Nikic writes sports history: a man with Down syndrome becomes an Ironman legend

Chris Nikic is writing sports history again: The American is the first person with Down syndrome to contest the legendary Ironman World Championship in Hawaii.

Nikic writes sports history: a man with Down syndrome becomes an Ironman legend

Chris Nikic is writing sports history again: The American is the first person with Down syndrome to contest the legendary Ironman World Championship in Hawaii. A former victim of bullying becomes a sporting icon. The 23-year-old wants to be an inspiration.

Chris Nikic is enjoying his time on the island of dreams to the fullest. Photos with world champion Kristian Blummenfelt or defending champion Anne Haug, in between a training session with favorite Lucy Charles-Barclay - the American now feels comfortable in the concert of the greats. And not only that, the top triathletes even look up to him. Admiration for the unique athlete knows no bounds.

"It's crazy," enthused Haug: "I think it's great that he's just trying it and going through with it." Nikic will make sports history in Hawaii. But not because he puts world-class athletes like Blummenfelt or Patrick Lange in their place, but because he is pushing boundaries to a new extent. The 23-year-old is the first person with Down syndrome to contest the long-distance world championships in the triathlon Mecca.

By taking part, he wants to "inspire other people with Down syndrome to make their dreams come true," says Nikic. 3.86 kilometers of swimming, 180.2 kilometers of cycling and 42.195 kilometers of running in scorching heat and threatening side winds - and with a handicap. "Yes, I have natural disadvantages," emphasizes Nikic. He was born with the chromosomal disorder trisomy 21, which means he has, among other things, a lower muscle tone, a slower reaction time and also learns more slowly.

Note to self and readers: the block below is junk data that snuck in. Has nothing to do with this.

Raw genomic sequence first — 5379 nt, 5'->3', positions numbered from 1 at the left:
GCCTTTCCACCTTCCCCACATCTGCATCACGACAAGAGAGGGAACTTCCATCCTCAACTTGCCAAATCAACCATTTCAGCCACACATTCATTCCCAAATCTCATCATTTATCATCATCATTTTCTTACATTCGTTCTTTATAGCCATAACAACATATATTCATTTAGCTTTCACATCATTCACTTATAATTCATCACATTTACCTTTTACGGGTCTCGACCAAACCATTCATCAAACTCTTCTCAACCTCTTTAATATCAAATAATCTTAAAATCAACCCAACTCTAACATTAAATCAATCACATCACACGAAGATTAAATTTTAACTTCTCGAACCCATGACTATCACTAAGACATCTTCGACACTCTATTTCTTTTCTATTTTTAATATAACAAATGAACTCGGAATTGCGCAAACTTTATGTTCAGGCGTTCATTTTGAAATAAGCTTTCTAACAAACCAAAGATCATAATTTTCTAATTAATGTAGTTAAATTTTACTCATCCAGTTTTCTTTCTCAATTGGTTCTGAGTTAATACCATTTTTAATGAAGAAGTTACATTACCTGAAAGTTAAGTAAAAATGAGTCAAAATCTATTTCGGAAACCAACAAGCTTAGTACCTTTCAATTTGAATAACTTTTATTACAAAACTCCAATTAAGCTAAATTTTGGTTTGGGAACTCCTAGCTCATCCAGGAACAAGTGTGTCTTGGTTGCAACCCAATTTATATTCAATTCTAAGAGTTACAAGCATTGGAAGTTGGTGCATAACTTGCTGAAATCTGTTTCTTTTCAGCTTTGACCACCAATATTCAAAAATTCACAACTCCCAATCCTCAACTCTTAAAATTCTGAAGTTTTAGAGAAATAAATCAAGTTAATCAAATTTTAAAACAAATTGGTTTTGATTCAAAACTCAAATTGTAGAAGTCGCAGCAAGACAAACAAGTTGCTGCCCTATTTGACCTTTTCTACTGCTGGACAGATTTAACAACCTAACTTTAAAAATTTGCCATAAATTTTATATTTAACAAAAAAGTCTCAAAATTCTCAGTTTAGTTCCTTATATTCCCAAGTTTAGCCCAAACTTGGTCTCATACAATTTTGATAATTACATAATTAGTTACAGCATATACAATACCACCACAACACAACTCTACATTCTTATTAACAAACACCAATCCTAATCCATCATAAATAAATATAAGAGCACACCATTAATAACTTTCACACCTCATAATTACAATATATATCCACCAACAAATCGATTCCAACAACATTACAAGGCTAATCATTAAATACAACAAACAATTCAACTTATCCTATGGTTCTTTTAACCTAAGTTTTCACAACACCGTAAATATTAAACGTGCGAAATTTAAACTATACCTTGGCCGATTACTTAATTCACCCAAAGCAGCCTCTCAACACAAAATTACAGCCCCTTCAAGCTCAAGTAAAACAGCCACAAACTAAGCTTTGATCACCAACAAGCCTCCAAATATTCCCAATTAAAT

But none of that slows him down. "With hard work, perseverance, and support from family and friends, you can overcome obstacles," he says. His motto: "Get one percent better every day." The focus on progress that is as small as it is laborious has brought the son to the "Super Bowl of triathlon", explains father Nik Nikic. In November 2020 he completed his first long-distance triathlon in Florida in 16:46:09 hours, and the following year he completed the Boston marathon in six hours.

By participating in Hawaii, he feels "involved in the community in a way I never felt before triathlon," says Chris. As a child he never really belonged, bullying determined his everyday life. The boy from Florida just needed a little longer for everything than the others, several operations on the heart and ears also threw him back - but despite all the resistance, he never gave up.

"Triathlon allows me to be like everyone else," he told the "Bild" newspaper. The big goal of Hawaii was always hovering above everything else. "If I can do that, I can do everything else," said the 2021 ESPY Award winner. He has 17 hours to finish on Friday on the legendary Alii Drive. But regardless of his finish, Chris Nikic is already one of the winners of this year's Ironman World Championship.

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